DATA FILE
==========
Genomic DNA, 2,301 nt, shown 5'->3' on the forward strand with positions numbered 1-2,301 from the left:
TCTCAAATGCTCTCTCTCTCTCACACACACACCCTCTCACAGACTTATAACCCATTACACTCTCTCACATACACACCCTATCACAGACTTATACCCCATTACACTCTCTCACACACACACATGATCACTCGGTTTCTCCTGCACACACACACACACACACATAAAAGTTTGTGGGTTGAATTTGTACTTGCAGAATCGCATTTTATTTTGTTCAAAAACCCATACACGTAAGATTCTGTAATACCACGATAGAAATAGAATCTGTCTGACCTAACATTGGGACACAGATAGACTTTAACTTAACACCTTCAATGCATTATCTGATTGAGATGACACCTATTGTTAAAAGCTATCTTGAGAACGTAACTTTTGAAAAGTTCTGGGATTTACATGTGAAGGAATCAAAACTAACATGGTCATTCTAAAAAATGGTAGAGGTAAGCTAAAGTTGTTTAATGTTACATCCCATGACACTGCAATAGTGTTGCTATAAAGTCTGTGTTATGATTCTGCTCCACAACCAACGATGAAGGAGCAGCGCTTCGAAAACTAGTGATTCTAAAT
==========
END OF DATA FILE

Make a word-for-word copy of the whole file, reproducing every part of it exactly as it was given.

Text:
Genomic DNA, 2,301 nt, shown 5'->3' on the forward strand with positions numbered 1-2,301 from the left:
TCTCAAATGCTCTCTCTCTCTCACACACACACCCTCTCACAGACTTATAACCCATTACACTCTCTCACATACACACCCTATCACAGACTTATACCCCATTACACTCTCTCACACACACACATGATCACTCGGTTTCTCCTGCACACACACACACACACACATAAAAGTTTGTGGGTTGAATTTGTACTTGCAGAATCGCATTTTATTTTGTTCAAAAACCCATACACGTAAGATTCTGTAATACCACGATAGAAATAGAATCTGTCTGACCTAACATTGGGACACAGATAGACTTTAACTTAACACCTTCAATGCATTATCTGATTGAGATGACACCTATTGTTAAAAGCTATCTTGAGAACGTAACTTTTGAAAAGTTCTGGGATTTACATGTGAAGGAATCAAAACTAACATGGTCATTCTAAAAAATGGTAGAGGTAAGCTAAAGTTGTTTAATGTTACATCCCATGACACTGCAATAGTGTTGCTATAAAGTCTGTGTTATGATTCTGCTCCACAACCAACGATGAAGGAGCAGCGCTTCGAAAACTAGTGATTCTAAAT